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All About: Solar energy

  • Story Highlights
  • The sun provides us with 10,000 times as much energy as we need
  • Solar power contributes 0.039 percent of the world's electricity needs
  • PV installations in 4 percent of the deserts would meet global energy needs
  • Solar currently too costly for widespread consumer take-up
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By Rachel Oliver
For CNN
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(CNN) -- The sun, we are frequently told, is the best source of energy there is -- so much so that in just one hour it can provide the earth with all the energy its inhabitants demand in a year. Not only can the sun provide us with all of our energy needs (10,000 times over in fact, according to Greenpeace) but it can also apparently do this without any of those unpleasant side effects that you get from fossil fuels such as air pollution or ozone depletion. And best of all, this resource will never run out -- or at least, not in the next 5 billion years or so.

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A warehouse covered with solar panels in Germany, the world's biggest solar energy producer

As a resource, solar energy has many useful functions -- predominantly the generation of heat and light, but it can also fly our planes, drive our cars and desalinate our water. When doing a like-for-like comparison with the resources we usually draw on to fulfill these roles, the argument for solar energy becomes even more compelling. According to the U.S.-based Union of Concerned Scientists, for instance, the energy we get from all of the world's reserves of coal, oil and natural gas can be matched by just 20 days' supply of sunshine.

But if you equate the level of seriousness with which world governments treat solar power with the actual amount of solar energy generated globally, the figures aren't that reassuring. According to the BP Statistical Review of World Energy 2007, solar, wind and geothermal combined only account for around 1 percent of the world's electricity generation, with the International Energy Agency (IEA) putting solar power's contribution to the global energy supply at just 0.039 percent. In the United States, solar power meets less than 0.01 percent of electricity needs, according to the Los Angeles Times.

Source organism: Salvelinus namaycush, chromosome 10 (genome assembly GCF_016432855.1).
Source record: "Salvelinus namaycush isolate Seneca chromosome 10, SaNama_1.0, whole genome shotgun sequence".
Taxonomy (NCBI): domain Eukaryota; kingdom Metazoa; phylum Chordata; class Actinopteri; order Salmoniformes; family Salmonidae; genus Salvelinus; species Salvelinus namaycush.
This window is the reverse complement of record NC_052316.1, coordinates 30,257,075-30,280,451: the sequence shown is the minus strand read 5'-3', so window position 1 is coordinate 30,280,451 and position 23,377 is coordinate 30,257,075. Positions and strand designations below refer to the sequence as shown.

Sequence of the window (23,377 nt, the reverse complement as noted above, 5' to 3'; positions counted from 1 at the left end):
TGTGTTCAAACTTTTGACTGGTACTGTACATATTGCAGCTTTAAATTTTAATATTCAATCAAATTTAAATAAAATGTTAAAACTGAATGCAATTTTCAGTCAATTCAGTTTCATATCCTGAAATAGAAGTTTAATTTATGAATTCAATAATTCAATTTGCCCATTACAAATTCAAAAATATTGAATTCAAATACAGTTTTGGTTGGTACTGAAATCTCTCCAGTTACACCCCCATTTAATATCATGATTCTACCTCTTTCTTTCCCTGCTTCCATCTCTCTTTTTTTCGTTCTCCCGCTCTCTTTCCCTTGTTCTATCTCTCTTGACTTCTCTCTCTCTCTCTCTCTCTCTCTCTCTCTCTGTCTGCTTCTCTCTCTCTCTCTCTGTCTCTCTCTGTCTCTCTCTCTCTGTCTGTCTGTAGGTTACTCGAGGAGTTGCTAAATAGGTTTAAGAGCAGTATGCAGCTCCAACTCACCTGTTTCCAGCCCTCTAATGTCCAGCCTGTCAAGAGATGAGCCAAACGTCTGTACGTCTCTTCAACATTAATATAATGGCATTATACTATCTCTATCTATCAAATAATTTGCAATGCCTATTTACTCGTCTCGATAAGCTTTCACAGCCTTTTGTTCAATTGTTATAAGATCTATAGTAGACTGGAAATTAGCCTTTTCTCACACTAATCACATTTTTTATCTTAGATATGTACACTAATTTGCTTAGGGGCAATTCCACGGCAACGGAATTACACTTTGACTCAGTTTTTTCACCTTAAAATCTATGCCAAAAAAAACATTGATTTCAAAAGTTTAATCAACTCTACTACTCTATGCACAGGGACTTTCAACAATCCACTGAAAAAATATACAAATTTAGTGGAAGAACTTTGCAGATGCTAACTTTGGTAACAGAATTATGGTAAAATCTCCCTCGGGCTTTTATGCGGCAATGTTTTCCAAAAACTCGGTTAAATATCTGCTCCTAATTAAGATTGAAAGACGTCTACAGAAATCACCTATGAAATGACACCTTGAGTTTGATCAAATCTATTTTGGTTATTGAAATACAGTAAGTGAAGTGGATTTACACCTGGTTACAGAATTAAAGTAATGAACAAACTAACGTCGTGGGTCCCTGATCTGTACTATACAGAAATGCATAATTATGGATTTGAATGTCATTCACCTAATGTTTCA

Even Germany -- which, according to the Washington Post, supplied around 50 percent of the world's solar power-generated electricity last year -- doesn't use a whole lot of it at home. Solar makes up a relatively small proportion of the 7 percent that renewable energy contributes to the country's energy needs.

Solar power comes with many complex issues that suggest it may not necessarily be the panacea it seems at first glance.

The first obvious problem, some say, is that when it comes to power generation, photovoltaic (PV) cells (i.e., solar panels) can only work efficiently when the sun is shining. And that means certain parts of the world are supposedly more suitable for mass-scale PV plants than others. That being said, the world's leader in solar energy production is none other than Germany.

In order to tackle the problem of how to maintain a solar energy supply sun or no sun, there have been developments under way to store existing solar energy in a way which can get round the problem of unpredictable weather. According to PlanetArk.com, the Anglo-German utility company E.ON AG has, for example, has developed a battery with the power of 10 million standard AA batteries. The battery is capable of producing 1MW of electricity for four hours -- electricity that has been previously harnessed from the sun (or wind), and stored.

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Another problem, some argue, is space. A recent study by the Rockefeller University in New York found that for solar energy to meet current U.S. electricity needs for just one year, it would require PV cells covering an area of 150,000 square kilometers.

Critics of the study retorted: In a country the size of the U.S. -- at 3.7 million square miles -- how big a deal is 150,000 sq km?